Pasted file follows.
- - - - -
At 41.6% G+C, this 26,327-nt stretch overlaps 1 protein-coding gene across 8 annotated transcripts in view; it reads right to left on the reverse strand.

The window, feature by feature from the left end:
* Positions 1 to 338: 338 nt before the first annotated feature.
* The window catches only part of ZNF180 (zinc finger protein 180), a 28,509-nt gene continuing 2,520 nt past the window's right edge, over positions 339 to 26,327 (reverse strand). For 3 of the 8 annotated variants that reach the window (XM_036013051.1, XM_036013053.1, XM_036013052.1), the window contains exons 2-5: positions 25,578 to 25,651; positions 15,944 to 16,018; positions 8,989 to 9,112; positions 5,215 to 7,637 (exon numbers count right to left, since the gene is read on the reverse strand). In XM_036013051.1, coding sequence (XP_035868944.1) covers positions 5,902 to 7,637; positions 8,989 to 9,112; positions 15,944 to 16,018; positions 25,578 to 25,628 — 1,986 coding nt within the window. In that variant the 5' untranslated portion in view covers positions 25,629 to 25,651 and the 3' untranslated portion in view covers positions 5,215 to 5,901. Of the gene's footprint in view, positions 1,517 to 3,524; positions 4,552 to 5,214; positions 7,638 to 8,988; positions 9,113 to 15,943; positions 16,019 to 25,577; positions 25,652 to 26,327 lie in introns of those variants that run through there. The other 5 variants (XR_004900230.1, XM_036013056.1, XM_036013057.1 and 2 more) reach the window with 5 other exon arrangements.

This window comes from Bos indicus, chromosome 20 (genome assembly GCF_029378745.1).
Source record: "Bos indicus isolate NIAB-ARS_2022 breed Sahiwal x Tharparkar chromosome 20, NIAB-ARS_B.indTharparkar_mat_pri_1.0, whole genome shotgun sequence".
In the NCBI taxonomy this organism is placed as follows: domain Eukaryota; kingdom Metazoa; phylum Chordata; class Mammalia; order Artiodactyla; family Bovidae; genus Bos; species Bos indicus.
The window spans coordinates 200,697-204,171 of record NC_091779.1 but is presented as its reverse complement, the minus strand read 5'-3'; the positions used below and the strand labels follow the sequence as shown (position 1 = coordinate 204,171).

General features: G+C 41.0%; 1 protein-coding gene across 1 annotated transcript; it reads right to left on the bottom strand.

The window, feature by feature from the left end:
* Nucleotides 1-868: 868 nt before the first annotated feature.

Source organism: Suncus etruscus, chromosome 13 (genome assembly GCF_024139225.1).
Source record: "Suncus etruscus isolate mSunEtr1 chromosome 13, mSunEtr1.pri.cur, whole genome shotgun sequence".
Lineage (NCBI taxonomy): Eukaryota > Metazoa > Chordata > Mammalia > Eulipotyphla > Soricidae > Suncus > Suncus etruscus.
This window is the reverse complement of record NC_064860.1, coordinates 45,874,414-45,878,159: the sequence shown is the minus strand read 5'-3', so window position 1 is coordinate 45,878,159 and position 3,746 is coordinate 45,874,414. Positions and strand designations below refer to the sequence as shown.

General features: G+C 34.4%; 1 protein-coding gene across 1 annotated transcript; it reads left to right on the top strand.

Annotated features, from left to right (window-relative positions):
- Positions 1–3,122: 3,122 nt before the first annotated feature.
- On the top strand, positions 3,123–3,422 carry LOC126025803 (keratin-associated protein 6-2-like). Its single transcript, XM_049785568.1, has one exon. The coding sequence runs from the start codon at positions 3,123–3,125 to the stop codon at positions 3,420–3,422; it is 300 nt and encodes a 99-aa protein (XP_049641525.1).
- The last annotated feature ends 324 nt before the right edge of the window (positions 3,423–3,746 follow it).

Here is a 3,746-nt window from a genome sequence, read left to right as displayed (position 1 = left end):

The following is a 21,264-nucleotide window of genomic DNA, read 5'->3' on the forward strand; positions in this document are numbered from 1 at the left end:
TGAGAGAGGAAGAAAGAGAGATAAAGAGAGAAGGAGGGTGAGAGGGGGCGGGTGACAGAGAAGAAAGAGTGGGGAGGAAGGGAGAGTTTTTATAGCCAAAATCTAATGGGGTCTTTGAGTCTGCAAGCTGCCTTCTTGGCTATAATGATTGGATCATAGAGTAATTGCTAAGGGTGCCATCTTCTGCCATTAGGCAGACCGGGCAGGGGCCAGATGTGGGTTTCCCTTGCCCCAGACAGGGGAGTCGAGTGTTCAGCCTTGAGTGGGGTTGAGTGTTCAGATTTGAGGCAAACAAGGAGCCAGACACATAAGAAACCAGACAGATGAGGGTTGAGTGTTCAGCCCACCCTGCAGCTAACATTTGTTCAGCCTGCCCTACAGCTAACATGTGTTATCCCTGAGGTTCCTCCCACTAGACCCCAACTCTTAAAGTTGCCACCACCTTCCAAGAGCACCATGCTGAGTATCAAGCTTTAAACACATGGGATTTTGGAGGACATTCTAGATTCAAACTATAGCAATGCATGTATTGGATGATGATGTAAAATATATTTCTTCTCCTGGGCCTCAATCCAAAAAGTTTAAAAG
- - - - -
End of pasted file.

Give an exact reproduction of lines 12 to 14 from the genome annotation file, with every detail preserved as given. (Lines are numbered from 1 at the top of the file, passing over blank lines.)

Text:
Source organism: Suncus etruscus, chromosome 13 (genome assembly GCF_024139225.1).
Source record: "Suncus etruscus isolate mSunEtr1 chromosome 13, mSunEtr1.pri.cur, whole genome shotgun sequence".
Lineage (NCBI taxonomy): Eukaryota > Metazoa > Chordata > Mammalia > Eulipotyphla > Soricidae > Suncus > Suncus etruscus.